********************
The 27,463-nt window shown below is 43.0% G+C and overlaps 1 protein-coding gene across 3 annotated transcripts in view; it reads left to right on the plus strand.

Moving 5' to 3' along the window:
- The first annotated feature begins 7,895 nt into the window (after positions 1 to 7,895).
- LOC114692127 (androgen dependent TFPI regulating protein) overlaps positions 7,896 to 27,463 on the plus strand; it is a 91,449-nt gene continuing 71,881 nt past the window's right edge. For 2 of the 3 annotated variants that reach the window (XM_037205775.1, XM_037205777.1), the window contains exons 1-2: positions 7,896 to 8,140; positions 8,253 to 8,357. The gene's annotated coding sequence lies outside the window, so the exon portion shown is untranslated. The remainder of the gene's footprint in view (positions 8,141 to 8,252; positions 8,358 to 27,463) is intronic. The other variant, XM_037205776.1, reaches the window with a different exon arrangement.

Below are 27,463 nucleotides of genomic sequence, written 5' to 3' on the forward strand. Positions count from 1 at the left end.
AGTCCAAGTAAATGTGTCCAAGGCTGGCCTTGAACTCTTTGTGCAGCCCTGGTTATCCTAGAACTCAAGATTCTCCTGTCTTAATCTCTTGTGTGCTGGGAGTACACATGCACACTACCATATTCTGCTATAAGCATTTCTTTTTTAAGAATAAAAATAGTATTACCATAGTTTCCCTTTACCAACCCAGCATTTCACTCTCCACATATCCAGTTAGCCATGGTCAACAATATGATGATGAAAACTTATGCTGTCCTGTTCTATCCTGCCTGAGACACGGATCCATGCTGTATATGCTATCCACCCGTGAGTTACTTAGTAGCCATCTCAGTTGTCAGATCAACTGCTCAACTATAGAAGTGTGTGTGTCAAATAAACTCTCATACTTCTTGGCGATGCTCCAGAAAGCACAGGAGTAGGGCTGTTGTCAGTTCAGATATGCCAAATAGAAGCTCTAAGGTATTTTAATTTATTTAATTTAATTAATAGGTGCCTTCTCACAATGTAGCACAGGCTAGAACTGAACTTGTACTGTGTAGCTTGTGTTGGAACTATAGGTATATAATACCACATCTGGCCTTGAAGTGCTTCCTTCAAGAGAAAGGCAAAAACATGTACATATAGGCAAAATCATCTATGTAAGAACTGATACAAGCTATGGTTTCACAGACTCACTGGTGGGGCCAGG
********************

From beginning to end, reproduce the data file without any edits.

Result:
The 27,463-nt window shown below is 43.0% G+C and overlaps 1 protein-coding gene across 3 annotated transcripts in view; it reads left to right on the plus strand.

Moving 5' to 3' along the window:
- The first annotated feature begins 7,895 nt into the window (after positions 1 to 7,895).
- LOC114692127 (androgen dependent TFPI regulating protein) overlaps positions 7,896 to 27,463 on the plus strand; it is a 91,449-nt gene continuing 71,881 nt past the window's right edge. For 2 of the 3 annotated variants that reach the window (XM_037205775.1, XM_037205777.1), the window contains exons 1-2: positions 7,896 to 8,140; positions 8,253 to 8,357. The gene's annotated coding sequence lies outside the window, so the exon portion shown is untranslated. The remainder of the gene's footprint in view (positions 8,141 to 8,252; positions 8,358 to 27,463) is intronic. The other variant, XM_037205776.1, reaches the window with a different exon arrangement.

Below are 27,463 nucleotides of genomic sequence, written 5' to 3' on the forward strand. Positions count from 1 at the left end.
AGTCCAAGTAAATGTGTCCAAGGCTGGCCTTGAACTCTTTGTGCAGCCCTGGTTATCCTAGAACTCAAGATTCTCCTGTCTTAATCTCTTGTGTGCTGGGAGTACACATGCACACTACCATATTCTGCTATAAGCATTTCTTTTTTAAGAATAAAAATAGTATTACCATAGTTTCCCTTTACCAACCCAGCATTTCACTCTCCACATATCCAGTTAGCCATGGTCAACAATATGATGATGAAAACTTATGCTGTCCTGTTCTATCCTGCCTGAGACACGGATCCATGCTGTATATGCTATCCACCCGTGAGTTACTTAGTAGCCATCTCAGTTGTCAGATCAACTGCTCAACTATAGAAGTGTGTGTGTCAAATAAACTCTCATACTTCTTGGCGATGCTCCAGAAAGCACAGGAGTAGGGCTGTTGTCAGTTCAGATATGCCAAATAGAAGCTCTAAGGTATTTTAATTTATTTAATTTAATTAATAGGTGCCTTCTCACAATGTAGCACAGGCTAGAACTGAACTTGTACTGTGTAGCTTGTGTTGGAACTATAGGTATATAATACCACATCTGGCCTTGAAGTGCTTCCTTCAAGAGAAAGGCAAAAACATGTACATATAGGCAAAATCATCTATGTAAGAACTGATACAAGCTATGGTTTCACAGACTCACTGGTGGGGCCAGG